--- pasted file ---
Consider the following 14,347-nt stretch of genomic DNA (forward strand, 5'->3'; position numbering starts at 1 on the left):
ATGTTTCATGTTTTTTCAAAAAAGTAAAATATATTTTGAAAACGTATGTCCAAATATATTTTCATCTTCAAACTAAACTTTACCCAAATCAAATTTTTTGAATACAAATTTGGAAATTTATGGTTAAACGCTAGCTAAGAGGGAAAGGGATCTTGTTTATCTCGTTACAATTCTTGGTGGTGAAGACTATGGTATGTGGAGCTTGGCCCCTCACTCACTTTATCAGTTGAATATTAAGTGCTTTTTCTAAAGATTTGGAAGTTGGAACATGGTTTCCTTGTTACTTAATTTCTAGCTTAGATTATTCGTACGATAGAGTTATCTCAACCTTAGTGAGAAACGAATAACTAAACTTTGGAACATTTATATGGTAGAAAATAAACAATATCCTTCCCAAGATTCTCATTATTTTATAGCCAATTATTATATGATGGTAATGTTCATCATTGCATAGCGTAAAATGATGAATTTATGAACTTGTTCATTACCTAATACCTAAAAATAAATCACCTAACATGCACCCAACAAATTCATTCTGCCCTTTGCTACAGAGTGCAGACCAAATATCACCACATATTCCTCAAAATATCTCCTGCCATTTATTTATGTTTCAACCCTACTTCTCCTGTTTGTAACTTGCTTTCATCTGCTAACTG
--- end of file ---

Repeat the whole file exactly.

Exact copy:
Consider the following 14,347-nt stretch of genomic DNA (forward strand, 5'->3'; position numbering starts at 1 on the left):
ATGTTTCATGTTTTTTCAAAAAAGTAAAATATATTTTGAAAACGTATGTCCAAATATATTTTCATCTTCAAACTAAACTTTACCCAAATCAAATTTTTTGAATACAAATTTGGAAATTTATGGTTAAACGCTAGCTAAGAGGGAAAGGGATCTTGTTTATCTCGTTACAATTCTTGGTGGTGAAGACTATGGTATGTGGAGCTTGGCCCCTCACTCACTTTATCAGTTGAATATTAAGTGCTTTTTCTAAAGATTTGGAAGTTGGAACATGGTTTCCTTGTTACTTAATTTCTAGCTTAGATTATTCGTACGATAGAGTTATCTCAACCTTAGTGAGAAACGAATAACTAAACTTTGGAACATTTATATGGTAGAAAATAAACAATATCCTTCCCAAGATTCTCATTATTTTATAGCCAATTATTATATGATGGTAATGTTCATCATTGCATAGCGTAAAATGATGAATTTATGAACTTGTTCATTACCTAATACCTAAAAATAAATCACCTAACATGCACCCAACAAATTCATTCTGCCCTTTGCTACAGAGTGCAGACCAAATATCACCACATATTCCTCAAAATATCTCCTGCCATTTATTTATGTTTCAACCCTACTTCTCCTGTTTGTAACTTGCTTTCATCTGCTAACTG